It’s April and we’re having a snow storm. Not just fluffy little flakes blowing in the wind, this is full out, cover the ground snow. The birds are flitting around, looking confused, same as the rest of us. My bird feeder is empty; I’ll venture out later and fill it, after the snow stops. That’s positive thinking.
Wish I had a fireplace to banish the chill of the day. Maybe I’ll bake, to warm my place and give it that comforting aroma. I’m sure my neighbours will enjoy a treat on a cold day.
My favourite thing for today is jigsaw puzzles. It’s a bit of an exaggeration, but the puzzle part is true. I love crossword puzzles, word search, scrabble with the computer and other computer games. It’s a left brain activity, giving the right brain the opportunity to work out some creative issues.
J Jigsaw Puzzles
I’ve always think of jigsaw puzzles as being a summer cottage kind of thing. The card table set up in the corner with a puzzle in progress, ready and waiting for someone to sit, take a moment, and place a few pieces.
It’s one of those activities that require complete concentration and allow you to push whatever worries you might have to the back of your mind. You can get lost in the search for the needed piece. It’s amazing, when you step away, how much time you spent looking for just that one piece.
A few years ago I was given a 1000 piece, Patricia Cornwell Murder Mystery puzzle. Along with the puzzle there was a novella, a murder mystery of course, that offered clues to the puzzle.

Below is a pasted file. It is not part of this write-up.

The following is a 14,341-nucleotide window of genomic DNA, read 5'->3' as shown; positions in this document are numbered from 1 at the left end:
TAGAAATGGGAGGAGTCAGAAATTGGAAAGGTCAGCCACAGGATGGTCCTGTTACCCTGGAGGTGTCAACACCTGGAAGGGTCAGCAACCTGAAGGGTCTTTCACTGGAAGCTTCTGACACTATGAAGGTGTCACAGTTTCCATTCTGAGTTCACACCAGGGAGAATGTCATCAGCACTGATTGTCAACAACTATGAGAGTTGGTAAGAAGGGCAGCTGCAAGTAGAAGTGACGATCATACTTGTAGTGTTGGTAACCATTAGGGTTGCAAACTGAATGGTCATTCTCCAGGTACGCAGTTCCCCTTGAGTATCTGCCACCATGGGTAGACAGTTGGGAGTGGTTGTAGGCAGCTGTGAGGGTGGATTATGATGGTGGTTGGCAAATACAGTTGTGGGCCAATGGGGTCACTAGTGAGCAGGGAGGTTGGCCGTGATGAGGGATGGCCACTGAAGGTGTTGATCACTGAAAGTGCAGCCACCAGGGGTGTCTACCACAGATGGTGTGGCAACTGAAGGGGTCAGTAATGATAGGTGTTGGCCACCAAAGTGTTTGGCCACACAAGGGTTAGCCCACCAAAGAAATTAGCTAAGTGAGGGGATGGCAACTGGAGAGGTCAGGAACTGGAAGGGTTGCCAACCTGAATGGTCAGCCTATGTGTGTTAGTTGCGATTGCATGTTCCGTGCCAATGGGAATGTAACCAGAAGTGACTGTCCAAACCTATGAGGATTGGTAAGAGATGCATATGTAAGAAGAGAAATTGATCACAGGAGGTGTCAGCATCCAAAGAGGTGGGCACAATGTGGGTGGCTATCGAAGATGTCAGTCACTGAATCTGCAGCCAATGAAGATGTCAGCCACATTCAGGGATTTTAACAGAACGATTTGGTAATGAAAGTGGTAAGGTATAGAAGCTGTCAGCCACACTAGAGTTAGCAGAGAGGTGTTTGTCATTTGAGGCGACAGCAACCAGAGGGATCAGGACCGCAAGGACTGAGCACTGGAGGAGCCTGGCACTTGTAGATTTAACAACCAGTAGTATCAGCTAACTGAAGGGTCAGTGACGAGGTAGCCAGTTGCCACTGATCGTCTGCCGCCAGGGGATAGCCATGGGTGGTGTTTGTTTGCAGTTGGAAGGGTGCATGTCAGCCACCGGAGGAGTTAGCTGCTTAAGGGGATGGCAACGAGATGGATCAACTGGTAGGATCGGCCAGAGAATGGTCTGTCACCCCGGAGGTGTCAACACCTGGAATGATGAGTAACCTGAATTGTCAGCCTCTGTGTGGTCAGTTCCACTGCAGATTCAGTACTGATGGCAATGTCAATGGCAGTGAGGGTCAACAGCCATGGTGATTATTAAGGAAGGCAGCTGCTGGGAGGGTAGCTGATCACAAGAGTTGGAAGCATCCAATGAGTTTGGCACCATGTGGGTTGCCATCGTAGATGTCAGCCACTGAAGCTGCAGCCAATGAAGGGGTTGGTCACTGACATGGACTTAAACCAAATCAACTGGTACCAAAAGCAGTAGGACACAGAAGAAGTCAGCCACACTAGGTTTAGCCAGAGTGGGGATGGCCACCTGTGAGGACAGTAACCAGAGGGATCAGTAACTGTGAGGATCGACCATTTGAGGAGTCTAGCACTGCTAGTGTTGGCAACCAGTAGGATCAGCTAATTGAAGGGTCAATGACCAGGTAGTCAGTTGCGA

I came home that Christmas night, cleared my kitchen table, and spread out all the pieces. Once I read the story, I was ready to begin. Usually, the picture on the puzzle box is an exact replica of what the completed puzzle will look like, but not in this case.
The puzzle looked something like the box, but varied somewhat, just how was in the clues given in the book.
It took me three days to complete that damn puzzle. I was sick of looking at it, wanted my kitchen table back, and wanted my life back. But I was not going to give in until it was done.
The challenge was the hundred or so pieces, all red in colour, depicting a woman’s purse lying open, the contents spilled out on a table. The purse was plain, with a minimal amount of stitching, so matching all those red pieces was torturous.
This wasn’t like the cottage. I couldn’t ignore it when it was right there in front of me every minute of the day. So I worked the puzzle, often late into the night, trying to get it finished.
When I finally had the puzzle completed, the murder clues discovered, I had such a sense of completion. Job well done, but I was never going there, or doing that again.
I have never understood why people glued puzzles to a board, preserving them in their completed state. But after doing this puzzle I can see why it might appeal. It’s like a trophy, 1st place winner, puzzle person 1 and puzzle 0.
I’ve given up on jigsaw puzzles. They take up too much space and too much time.
Not like the Hidden Object Games I have discovered on the computer.